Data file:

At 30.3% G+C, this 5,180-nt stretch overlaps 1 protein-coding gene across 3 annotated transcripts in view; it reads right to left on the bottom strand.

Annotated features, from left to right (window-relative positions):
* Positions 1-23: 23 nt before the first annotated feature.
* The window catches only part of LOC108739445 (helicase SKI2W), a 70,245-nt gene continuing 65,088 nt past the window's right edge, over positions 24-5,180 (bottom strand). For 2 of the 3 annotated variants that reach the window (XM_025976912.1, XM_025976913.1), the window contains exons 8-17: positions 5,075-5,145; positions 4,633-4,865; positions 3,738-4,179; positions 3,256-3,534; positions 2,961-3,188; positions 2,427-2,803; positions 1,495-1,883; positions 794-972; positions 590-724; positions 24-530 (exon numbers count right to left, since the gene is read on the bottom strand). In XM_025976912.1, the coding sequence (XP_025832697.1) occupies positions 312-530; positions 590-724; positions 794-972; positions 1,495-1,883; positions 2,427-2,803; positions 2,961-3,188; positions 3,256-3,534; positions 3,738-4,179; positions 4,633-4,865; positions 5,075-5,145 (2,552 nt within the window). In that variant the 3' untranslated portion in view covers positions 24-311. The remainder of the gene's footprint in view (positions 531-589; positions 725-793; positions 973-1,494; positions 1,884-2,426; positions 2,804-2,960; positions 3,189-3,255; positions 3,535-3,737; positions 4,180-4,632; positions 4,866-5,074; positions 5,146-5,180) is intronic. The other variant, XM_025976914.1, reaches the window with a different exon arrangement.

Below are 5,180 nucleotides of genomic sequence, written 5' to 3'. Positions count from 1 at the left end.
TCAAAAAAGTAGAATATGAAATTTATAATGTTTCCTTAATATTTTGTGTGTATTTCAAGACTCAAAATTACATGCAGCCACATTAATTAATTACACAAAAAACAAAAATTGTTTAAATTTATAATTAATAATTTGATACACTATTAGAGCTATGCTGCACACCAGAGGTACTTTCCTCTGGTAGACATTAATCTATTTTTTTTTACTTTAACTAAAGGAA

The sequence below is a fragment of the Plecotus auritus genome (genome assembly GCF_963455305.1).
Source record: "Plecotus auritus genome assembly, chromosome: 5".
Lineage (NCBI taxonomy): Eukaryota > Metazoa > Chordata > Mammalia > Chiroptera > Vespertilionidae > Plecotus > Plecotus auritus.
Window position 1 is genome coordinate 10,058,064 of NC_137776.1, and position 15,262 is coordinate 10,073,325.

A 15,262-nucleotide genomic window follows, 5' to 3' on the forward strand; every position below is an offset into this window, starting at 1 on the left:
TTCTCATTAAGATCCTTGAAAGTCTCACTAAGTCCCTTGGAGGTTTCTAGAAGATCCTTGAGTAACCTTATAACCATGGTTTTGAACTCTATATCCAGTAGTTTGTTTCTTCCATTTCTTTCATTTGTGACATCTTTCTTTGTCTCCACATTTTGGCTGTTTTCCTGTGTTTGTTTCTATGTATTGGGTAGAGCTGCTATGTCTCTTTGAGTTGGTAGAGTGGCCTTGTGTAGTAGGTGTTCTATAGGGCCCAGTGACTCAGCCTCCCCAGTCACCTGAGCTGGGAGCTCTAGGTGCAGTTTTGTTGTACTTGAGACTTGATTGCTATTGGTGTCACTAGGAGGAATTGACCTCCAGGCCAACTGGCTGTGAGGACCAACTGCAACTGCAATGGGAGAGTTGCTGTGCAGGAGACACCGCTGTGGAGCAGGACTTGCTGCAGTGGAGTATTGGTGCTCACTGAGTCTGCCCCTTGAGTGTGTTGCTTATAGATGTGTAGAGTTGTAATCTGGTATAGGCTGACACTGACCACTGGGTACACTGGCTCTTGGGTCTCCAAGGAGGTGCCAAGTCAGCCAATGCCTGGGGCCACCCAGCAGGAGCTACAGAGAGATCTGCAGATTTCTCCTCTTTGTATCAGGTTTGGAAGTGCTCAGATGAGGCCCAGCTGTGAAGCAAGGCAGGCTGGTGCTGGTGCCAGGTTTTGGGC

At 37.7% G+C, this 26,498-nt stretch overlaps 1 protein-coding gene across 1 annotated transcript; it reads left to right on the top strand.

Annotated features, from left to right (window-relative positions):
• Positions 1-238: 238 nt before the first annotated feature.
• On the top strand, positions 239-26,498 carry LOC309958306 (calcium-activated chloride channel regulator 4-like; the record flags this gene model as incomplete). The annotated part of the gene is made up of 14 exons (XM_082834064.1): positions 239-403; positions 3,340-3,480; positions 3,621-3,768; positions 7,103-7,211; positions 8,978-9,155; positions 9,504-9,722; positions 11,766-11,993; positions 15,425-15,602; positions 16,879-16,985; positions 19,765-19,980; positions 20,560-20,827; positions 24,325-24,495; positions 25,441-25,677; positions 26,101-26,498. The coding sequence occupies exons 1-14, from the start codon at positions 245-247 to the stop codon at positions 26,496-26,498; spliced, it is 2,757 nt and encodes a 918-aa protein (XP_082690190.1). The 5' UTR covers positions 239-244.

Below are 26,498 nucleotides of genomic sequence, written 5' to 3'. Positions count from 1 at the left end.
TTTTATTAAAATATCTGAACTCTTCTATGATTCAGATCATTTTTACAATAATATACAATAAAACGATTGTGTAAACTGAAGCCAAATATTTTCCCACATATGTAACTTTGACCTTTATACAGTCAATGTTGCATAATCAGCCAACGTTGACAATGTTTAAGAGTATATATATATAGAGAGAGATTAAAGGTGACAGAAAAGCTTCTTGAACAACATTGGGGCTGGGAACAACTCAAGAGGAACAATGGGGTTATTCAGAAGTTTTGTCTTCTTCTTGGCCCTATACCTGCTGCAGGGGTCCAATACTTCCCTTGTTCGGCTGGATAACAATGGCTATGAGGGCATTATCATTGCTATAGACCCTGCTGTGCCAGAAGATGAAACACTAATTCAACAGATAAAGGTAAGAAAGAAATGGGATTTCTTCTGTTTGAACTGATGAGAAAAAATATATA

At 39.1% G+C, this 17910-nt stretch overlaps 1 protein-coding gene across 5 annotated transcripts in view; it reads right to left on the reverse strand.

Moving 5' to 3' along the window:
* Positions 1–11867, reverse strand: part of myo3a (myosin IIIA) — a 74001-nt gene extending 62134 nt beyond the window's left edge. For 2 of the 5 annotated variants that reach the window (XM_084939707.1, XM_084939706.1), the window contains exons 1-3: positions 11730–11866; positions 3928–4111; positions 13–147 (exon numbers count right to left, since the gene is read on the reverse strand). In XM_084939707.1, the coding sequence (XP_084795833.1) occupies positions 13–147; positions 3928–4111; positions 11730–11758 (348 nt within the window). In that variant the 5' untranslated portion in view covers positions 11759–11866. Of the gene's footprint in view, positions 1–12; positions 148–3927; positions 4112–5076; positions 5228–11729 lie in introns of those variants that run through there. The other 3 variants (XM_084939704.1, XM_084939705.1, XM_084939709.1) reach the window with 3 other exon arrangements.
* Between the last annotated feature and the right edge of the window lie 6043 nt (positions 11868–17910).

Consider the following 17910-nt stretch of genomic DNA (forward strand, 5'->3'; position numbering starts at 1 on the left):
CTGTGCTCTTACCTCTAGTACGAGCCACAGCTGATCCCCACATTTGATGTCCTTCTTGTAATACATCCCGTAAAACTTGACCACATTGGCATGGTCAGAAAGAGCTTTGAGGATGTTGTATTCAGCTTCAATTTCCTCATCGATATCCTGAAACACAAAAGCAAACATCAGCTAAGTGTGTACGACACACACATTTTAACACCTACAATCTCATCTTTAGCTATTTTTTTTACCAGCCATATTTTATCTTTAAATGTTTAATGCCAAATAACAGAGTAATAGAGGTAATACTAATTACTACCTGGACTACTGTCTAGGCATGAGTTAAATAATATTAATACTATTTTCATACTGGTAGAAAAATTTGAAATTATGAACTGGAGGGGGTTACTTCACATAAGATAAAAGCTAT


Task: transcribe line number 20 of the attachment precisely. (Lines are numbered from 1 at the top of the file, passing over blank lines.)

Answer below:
Moving 5' to 3' along the window: